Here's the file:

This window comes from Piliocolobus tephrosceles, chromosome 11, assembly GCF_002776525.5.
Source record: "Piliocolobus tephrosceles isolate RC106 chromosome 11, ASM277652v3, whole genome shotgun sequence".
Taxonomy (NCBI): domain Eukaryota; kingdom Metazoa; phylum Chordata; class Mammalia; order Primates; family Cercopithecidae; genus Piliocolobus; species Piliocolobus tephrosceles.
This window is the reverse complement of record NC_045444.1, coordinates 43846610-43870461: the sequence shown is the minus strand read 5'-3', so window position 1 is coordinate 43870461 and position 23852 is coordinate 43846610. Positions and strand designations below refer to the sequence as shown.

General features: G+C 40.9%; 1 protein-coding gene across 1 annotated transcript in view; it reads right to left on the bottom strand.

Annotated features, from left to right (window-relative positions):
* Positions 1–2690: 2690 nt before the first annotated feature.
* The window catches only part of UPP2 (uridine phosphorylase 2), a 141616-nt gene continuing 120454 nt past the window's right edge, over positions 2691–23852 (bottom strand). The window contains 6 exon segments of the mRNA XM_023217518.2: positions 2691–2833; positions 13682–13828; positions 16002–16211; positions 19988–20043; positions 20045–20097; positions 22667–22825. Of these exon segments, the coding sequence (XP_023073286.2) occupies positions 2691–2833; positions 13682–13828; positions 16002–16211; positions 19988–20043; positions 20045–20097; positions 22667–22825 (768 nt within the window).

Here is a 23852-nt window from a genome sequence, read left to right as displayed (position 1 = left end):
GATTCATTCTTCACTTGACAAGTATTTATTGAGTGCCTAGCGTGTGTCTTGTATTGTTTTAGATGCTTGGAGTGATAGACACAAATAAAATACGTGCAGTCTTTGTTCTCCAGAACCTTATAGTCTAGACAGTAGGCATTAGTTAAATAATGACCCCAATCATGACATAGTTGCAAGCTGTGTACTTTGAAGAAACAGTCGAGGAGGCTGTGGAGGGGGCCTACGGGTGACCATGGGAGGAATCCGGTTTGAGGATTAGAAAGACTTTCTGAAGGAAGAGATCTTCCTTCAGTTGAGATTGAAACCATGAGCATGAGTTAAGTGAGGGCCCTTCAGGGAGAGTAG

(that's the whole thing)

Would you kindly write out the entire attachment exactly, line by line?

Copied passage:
This window comes from Piliocolobus tephrosceles, chromosome 11, assembly GCF_002776525.5.
Source record: "Piliocolobus tephrosceles isolate RC106 chromosome 11, ASM277652v3, whole genome shotgun sequence".
Taxonomy (NCBI): domain Eukaryota; kingdom Metazoa; phylum Chordata; class Mammalia; order Primates; family Cercopithecidae; genus Piliocolobus; species Piliocolobus tephrosceles.
This window is the reverse complement of record NC_045444.1, coordinates 43846610-43870461: the sequence shown is the minus strand read 5'-3', so window position 1 is coordinate 43870461 and position 23852 is coordinate 43846610. Positions and strand designations below refer to the sequence as shown.

General features: G+C 40.9%; 1 protein-coding gene across 1 annotated transcript in view; it reads right to left on the bottom strand.

Annotated features, from left to right (window-relative positions):
* Positions 1–2690: 2690 nt before the first annotated feature.
* The window catches only part of UPP2 (uridine phosphorylase 2), a 141616-nt gene continuing 120454 nt past the window's right edge, over positions 2691–23852 (bottom strand). The window contains 6 exon segments of the mRNA XM_023217518.2: positions 2691–2833; positions 13682–13828; positions 16002–16211; positions 19988–20043; positions 20045–20097; positions 22667–22825. Of these exon segments, the coding sequence (XP_023073286.2) occupies positions 2691–2833; positions 13682–13828; positions 16002–16211; positions 19988–20043; positions 20045–20097; positions 22667–22825 (768 nt within the window).

Here is a 23852-nt window from a genome sequence, read left to right as displayed (position 1 = left end):
GATTCATTCTTCACTTGACAAGTATTTATTGAGTGCCTAGCGTGTGTCTTGTATTGTTTTAGATGCTTGGAGTGATAGACACAAATAAAATACGTGCAGTCTTTGTTCTCCAGAACCTTATAGTCTAGACAGTAGGCATTAGTTAAATAATGACCCCAATCATGACATAGTTGCAAGCTGTGTACTTTGAAGAAACAGTCGAGGAGGCTGTGGAGGGGGCCTACGGGTGACCATGGGAGGAATCCGGTTTGAGGATTAGAAAGACTTTCTGAAGGAAGAGATCTTCCTTCAGTTGAGATTGAAACCATGAGCATGAGTTAAGTGAGGGCCCTTCAGGGAGAGTAG